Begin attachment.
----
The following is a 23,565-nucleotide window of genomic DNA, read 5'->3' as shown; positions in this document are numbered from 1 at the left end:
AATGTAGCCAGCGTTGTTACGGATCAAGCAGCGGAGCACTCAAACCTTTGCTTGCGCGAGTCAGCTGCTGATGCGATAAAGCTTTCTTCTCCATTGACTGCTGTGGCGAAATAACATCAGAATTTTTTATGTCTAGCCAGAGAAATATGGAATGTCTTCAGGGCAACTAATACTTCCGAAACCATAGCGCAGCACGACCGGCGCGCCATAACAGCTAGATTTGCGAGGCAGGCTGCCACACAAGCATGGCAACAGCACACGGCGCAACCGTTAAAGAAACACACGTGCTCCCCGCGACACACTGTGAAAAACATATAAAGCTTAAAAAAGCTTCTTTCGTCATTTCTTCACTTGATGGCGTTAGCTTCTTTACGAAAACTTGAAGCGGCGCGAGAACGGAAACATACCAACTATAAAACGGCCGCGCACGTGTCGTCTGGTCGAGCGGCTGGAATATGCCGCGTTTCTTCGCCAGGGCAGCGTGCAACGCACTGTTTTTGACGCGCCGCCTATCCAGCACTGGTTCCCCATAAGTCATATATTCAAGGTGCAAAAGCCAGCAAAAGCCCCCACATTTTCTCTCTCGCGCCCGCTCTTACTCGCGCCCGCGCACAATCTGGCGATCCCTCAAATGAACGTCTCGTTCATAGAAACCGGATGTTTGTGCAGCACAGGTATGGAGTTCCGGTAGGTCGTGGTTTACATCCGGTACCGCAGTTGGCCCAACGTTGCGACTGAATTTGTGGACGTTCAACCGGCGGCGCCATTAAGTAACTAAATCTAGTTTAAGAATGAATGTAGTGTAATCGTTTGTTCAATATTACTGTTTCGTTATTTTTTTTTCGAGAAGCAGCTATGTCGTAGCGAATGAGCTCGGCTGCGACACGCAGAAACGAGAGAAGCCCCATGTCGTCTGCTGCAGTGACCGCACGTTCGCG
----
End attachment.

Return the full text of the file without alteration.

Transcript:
The following is a 23,565-nucleotide window of genomic DNA, read 5'->3' as shown; positions in this document are numbered from 1 at the left end:
AATGTAGCCAGCGTTGTTACGGATCAAGCAGCGGAGCACTCAAACCTTTGCTTGCGCGAGTCAGCTGCTGATGCGATAAAGCTTTCTTCTCCATTGACTGCTGTGGCGAAATAACATCAGAATTTTTTATGTCTAGCCAGAGAAATATGGAATGTCTTCAGGGCAACTAATACTTCCGAAACCATAGCGCAGCACGACCGGCGCGCCATAACAGCTAGATTTGCGAGGCAGGCTGCCACACAAGCATGGCAACAGCACACGGCGCAACCGTTAAAGAAACACACGTGCTCCCCGCGACACACTGTGAAAAACATATAAAGCTTAAAAAAGCTTCTTTCGTCATTTCTTCACTTGATGGCGTTAGCTTCTTTACGAAAACTTGAAGCGGCGCGAGAACGGAAACATACCAACTATAAAACGGCCGCGCACGTGTCGTCTGGTCGAGCGGCTGGAATATGCCGCGTTTCTTCGCCAGGGCAGCGTGCAACGCACTGTTTTTGACGCGCCGCCTATCCAGCACTGGTTCCCCATAAGTCATATATTCAAGGTGCAAAAGCCAGCAAAAGCCCCCACATTTTCTCTCTCGCGCCCGCTCTTACTCGCGCCCGCGCACAATCTGGCGATCCCTCAAATGAACGTCTCGTTCATAGAAACCGGATGTTTGTGCAGCACAGGTATGGAGTTCCGGTAGGTCGTGGTTTACATCCGGTACCGCAGTTGGCCCAACGTTGCGACTGAATTTGTGGACGTTCAACCGGCGGCGCCATTAAGTAACTAAATCTAGTTTAAGAATGAATGTAGTGTAATCGTTTGTTCAATATTACTGTTTCGTTATTTTTTTTTCGAGAAGCAGCTATGTCGTAGCGAATGAGCTCGGCTGCGACACGCAGAAACGAGAGAAGCCCCATGTCGTCTGCTGCAGTGACCGCACGTTCGCG